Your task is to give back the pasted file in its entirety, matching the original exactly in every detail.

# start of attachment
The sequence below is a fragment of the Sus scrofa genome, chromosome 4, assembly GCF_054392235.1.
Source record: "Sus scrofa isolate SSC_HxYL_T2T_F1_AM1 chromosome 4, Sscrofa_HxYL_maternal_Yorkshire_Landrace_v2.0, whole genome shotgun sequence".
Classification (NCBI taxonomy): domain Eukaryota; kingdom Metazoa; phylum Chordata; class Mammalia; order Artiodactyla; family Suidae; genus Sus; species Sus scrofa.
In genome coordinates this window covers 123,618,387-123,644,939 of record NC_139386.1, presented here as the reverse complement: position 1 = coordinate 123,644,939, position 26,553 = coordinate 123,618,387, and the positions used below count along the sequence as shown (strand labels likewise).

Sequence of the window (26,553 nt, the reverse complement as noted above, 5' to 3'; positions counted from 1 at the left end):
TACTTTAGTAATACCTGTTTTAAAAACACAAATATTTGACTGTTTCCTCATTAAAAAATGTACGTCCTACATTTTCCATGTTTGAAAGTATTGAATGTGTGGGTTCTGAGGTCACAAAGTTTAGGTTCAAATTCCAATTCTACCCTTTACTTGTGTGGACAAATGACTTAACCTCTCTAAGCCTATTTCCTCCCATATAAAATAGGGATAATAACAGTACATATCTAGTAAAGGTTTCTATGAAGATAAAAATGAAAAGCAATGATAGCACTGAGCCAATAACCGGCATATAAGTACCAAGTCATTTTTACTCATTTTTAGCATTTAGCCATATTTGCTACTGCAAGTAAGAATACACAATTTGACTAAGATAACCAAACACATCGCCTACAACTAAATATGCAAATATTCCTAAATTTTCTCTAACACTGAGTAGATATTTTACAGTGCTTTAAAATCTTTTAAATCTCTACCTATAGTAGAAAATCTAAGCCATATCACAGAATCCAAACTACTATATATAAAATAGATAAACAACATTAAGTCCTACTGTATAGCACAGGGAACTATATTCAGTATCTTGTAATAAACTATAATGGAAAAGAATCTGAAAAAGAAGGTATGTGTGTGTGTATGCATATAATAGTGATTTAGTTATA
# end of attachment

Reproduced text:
The sequence below is a fragment of the Sus scrofa genome, chromosome 4, assembly GCF_054392235.1.
Source record: "Sus scrofa isolate SSC_HxYL_T2T_F1_AM1 chromosome 4, Sscrofa_HxYL_maternal_Yorkshire_Landrace_v2.0, whole genome shotgun sequence".
Classification (NCBI taxonomy): domain Eukaryota; kingdom Metazoa; phylum Chordata; class Mammalia; order Artiodactyla; family Suidae; genus Sus; species Sus scrofa.
In genome coordinates this window covers 123,618,387-123,644,939 of record NC_139386.1, presented here as the reverse complement: position 1 = coordinate 123,644,939, position 26,553 = coordinate 123,618,387, and the positions used below count along the sequence as shown (strand labels likewise).

Sequence of the window (26,553 nt, the reverse complement as noted above, 5' to 3'; positions counted from 1 at the left end):
TACTTTAGTAATACCTGTTTTAAAAACACAAATATTTGACTGTTTCCTCATTAAAAAATGTACGTCCTACATTTTCCATGTTTGAAAGTATTGAATGTGTGGGTTCTGAGGTCACAAAGTTTAGGTTCAAATTCCAATTCTACCCTTTACTTGTGTGGACAAATGACTTAACCTCTCTAAGCCTATTTCCTCCCATATAAAATAGGGATAATAACAGTACATATCTAGTAAAGGTTTCTATGAAGATAAAAATGAAAAGCAATGATAGCACTGAGCCAATAACCGGCATATAAGTACCAAGTCATTTTTACTCATTTTTAGCATTTAGCCATATTTGCTACTGCAAGTAAGAATACACAATTTGACTAAGATAACCAAACACATCGCCTACAACTAAATATGCAAATATTCCTAAATTTTCTCTAACACTGAGTAGATATTTTACAGTGCTTTAAAATCTTTTAAATCTCTACCTATAGTAGAAAATCTAAGCCATATCACAGAATCCAAACTACTATATATAAAATAGATAAACAACATTAAGTCCTACTGTATAGCACAGGGAACTATATTCAGTATCTTGTAATAAACTATAATGGAAAAGAATCTGAAAAAGAAGGTATGTGTGTGTGTATGCATATAATAGTGATTTAGTTATA